Pilots looking to get a bird's-eye view of Site C dam construction will now have to do so from at least 3,000 feet.
Late last month, federal airspace regulator Nav Canada set new restrictions on aircraft near the dam site, saying scheduled blasting in the Peace River valley makes low-altitude flight hazardous.
According to Nav Canada, the restrictions will not impact commercial flights.
Under the new rules, which will be in effect through the end of June, pilots may not drop below 3,000 feet within 1.5 miles of the dam. Local flyers were advised of the restrictions in a March 29 Notice to Airmen, commonly called a NOTAM.
The river valley itself is between 600 and 700 feet deep.
Bob Fedderly, a local pilot and Site C critic, said the rules make it harder to keep an eye on—and photograph—dam construction.
"If you're flying visually at over 3,000 feet, you're way up there," he said. "It just kills your detail."
"(BC Hydro) are not doing anything that's secret, and if they are they shouldn't be."
He said that while blasting for stone has been going on at the Wuthrich Quarry near Fort St. John since last summer, there are currently no flight restrictions in that area.
"There's the concern—why is blasting such a dangerous activity in one spot and not in another spot?" he said. "There's a double-standard there."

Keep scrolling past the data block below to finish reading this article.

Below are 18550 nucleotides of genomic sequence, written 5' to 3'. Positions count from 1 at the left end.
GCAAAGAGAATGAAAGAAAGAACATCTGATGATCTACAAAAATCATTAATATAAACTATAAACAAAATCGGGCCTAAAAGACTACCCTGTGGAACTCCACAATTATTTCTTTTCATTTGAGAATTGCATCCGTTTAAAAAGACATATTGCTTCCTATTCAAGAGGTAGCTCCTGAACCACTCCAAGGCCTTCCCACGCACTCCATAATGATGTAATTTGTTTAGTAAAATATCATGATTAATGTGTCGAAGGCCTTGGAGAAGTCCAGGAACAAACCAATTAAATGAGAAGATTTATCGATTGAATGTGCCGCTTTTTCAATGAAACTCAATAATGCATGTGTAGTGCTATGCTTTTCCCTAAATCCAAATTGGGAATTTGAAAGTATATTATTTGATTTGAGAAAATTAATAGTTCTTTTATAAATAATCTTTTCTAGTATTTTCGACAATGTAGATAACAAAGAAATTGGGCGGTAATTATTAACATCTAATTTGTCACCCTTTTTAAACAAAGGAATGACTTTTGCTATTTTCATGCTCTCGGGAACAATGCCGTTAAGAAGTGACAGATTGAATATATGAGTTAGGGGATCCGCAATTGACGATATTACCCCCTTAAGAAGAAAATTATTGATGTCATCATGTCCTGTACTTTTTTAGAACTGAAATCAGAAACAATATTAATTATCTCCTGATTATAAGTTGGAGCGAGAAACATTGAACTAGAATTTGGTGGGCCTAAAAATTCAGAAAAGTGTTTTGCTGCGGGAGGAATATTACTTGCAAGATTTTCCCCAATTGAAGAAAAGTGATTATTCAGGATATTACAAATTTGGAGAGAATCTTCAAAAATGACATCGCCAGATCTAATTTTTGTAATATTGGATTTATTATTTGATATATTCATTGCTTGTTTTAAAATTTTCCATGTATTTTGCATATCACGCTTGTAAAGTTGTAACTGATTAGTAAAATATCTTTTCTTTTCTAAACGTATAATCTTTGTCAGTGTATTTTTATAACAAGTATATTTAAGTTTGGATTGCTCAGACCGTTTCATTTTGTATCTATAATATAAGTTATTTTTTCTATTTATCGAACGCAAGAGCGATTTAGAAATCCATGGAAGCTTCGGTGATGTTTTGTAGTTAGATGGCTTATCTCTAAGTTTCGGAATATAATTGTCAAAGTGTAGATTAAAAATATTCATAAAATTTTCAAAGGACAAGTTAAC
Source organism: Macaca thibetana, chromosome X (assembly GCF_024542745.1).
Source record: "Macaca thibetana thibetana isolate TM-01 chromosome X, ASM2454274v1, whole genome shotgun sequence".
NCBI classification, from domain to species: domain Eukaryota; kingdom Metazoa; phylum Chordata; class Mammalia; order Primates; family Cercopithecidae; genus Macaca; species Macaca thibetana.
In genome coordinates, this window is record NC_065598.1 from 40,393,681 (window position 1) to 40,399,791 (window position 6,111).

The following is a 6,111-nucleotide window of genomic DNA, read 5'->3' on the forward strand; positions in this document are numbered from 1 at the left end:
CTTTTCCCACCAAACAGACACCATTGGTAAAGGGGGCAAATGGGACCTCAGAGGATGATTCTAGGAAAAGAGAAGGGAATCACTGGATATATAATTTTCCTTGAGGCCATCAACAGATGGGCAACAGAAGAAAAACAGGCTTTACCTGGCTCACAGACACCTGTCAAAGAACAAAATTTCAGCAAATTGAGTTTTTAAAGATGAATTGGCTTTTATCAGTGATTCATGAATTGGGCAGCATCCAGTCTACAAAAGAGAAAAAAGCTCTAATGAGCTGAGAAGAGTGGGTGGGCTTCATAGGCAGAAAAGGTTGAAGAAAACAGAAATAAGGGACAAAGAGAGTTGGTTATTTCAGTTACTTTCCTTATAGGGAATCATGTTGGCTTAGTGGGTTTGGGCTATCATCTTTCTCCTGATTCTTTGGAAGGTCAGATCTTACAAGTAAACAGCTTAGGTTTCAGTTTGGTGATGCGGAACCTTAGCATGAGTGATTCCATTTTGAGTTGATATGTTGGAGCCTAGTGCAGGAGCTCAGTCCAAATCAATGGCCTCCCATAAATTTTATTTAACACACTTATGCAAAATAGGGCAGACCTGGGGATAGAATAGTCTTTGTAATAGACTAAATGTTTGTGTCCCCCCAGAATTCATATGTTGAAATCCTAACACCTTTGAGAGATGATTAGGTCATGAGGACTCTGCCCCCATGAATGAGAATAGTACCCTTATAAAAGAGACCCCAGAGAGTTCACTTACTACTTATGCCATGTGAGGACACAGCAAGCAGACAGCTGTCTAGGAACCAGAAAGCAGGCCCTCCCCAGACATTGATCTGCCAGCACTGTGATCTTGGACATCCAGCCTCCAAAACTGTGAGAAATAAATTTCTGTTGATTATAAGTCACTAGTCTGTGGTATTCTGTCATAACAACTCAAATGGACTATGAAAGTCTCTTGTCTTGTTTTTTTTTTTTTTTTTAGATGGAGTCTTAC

Site C spokesperson Dave Conway said BC Hydro is "presently investigating" the need for additional flight restrictions over quarry sites.
He said construction of the main civil works—including the 60-metre high earth fill dam and river diversion tunnels—will require "periodic blasting" in the valley. Work on that contract ramped up with the completion of a temporary construction bridge earlier this month.
"To ensure both public and worker safety, we have determined that a Notice to Airmen or NOTAM is needed for a 1.5 mile radius from the centre of the dam at 3,000 feet altitude," Conway said in a written statement.
"Aerial navigation notices will be issued when aerial safety is a concern and will be in compliance with WorkSafeBC requirements."
Conway wasn't aware of any restrictions on river traffic, but said there is a patrol boat in the river to advise boaters of any hazards near the dam site.
The $8.8 billion project will flood 83-kilometres of river valley and generate around 1,100 megawatts of electricity.